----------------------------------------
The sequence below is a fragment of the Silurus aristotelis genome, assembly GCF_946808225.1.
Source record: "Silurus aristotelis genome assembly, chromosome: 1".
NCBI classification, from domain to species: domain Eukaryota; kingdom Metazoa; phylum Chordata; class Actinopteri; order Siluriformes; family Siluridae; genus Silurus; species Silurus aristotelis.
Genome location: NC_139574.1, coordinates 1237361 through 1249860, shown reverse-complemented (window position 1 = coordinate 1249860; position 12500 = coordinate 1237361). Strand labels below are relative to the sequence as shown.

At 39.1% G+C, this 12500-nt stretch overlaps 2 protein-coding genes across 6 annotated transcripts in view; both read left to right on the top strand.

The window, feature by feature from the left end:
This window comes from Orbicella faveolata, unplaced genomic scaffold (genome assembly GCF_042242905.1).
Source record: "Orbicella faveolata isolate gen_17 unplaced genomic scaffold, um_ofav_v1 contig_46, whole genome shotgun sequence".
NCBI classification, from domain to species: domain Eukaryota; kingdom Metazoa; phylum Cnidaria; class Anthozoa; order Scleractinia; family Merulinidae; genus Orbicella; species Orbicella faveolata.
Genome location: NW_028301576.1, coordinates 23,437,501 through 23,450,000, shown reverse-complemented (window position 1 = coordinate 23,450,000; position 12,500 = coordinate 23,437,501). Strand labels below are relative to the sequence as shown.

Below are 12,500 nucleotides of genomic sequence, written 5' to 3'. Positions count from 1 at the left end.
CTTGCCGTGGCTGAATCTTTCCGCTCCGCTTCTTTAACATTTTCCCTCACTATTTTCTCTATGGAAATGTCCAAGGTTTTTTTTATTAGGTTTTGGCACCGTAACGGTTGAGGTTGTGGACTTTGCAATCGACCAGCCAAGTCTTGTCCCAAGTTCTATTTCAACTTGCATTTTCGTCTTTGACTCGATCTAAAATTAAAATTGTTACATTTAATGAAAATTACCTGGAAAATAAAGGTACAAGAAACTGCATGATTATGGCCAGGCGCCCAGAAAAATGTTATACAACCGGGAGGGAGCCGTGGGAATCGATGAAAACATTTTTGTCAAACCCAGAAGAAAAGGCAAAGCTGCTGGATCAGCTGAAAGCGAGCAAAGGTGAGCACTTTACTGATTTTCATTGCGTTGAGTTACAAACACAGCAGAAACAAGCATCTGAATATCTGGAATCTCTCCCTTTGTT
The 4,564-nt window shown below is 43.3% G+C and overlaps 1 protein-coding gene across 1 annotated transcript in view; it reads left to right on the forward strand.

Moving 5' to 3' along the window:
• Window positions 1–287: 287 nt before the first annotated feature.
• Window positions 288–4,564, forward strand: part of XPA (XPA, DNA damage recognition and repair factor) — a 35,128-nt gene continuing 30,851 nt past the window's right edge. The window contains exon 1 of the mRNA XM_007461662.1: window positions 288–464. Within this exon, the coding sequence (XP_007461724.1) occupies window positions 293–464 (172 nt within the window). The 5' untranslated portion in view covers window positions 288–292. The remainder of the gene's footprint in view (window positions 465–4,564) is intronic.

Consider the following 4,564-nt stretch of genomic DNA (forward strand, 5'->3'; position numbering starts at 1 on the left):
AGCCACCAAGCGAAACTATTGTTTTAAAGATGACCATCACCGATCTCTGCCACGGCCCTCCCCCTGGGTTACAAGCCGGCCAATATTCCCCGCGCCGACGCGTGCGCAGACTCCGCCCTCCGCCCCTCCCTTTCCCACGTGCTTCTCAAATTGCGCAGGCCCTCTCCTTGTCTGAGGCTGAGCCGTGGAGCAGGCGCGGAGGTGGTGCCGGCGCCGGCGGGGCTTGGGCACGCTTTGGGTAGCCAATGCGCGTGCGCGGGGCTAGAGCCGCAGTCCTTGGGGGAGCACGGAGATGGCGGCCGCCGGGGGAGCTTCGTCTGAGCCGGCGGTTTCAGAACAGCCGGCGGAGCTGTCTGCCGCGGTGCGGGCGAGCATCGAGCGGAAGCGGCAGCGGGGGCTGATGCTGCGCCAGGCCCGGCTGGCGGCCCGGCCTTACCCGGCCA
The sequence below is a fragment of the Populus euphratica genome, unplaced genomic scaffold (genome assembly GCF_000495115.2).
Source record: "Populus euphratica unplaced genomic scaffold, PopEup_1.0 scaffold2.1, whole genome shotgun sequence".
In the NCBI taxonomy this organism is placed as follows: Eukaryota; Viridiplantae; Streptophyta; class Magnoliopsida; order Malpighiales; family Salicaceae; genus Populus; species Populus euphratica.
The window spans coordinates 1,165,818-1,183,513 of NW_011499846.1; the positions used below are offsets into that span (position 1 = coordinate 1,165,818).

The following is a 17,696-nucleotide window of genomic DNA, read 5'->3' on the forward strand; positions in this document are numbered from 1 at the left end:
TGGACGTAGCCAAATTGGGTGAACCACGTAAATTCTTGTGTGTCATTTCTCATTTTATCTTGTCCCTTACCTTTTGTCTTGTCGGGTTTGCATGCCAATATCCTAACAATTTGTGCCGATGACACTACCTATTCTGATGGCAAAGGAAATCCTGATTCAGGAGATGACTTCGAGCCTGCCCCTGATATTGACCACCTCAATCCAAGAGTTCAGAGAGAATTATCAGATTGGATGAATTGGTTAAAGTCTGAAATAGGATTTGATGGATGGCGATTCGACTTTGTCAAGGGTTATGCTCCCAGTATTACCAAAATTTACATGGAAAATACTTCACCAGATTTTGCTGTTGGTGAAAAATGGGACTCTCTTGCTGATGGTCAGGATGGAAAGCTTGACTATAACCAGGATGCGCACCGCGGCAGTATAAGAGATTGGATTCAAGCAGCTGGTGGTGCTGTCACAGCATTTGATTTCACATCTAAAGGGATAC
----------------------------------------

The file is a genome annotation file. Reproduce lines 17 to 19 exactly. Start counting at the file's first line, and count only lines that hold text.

Consider the following 4,564-nt stretch of genomic DNA (forward strand, 5'->3'; position numbering starts at 1 on the left):
AGCCACCAAGCGAAACTATTGTTTTAAAGATGACCATCACCGATCTCTGCCACGGCCCTCCCCCTGGGTTACAAGCCGGCCAATATTCCCCGCGCCGACGCGTGCGCAGACTCCGCCCTCCGCCCCTCCCTTTCCCACGTGCTTCTCAAATTGCGCAGGCCCTCTCCTTGTCTGAGGCTGAGCCGTGGAGCAGGCGCGGAGGTGGTGCCGGCGCCGGCGGGGCTTGGGCACGCTTTGGGTAGCCAATGCGCGTGCGCGGGGCTAGAGCCGCAGTCCTTGGGGGAGCACGGAGATGGCGGCCGCCGGGGGAGCTTCGTCTGAGCCGGCGGTTTCAGAACAGCCGGCGGAGCTGTCTGCCGCGGTGCGGGCGAGCATCGAGCGGAAGCGGCAGCGGGGGCTGATGCTGCGCCAGGCCCGGCTGGCGGCCCGGCCTTACCCGGCCA
The sequence below is a fragment of the Populus euphratica genome, unplaced genomic scaffold (genome assembly GCF_000495115.2).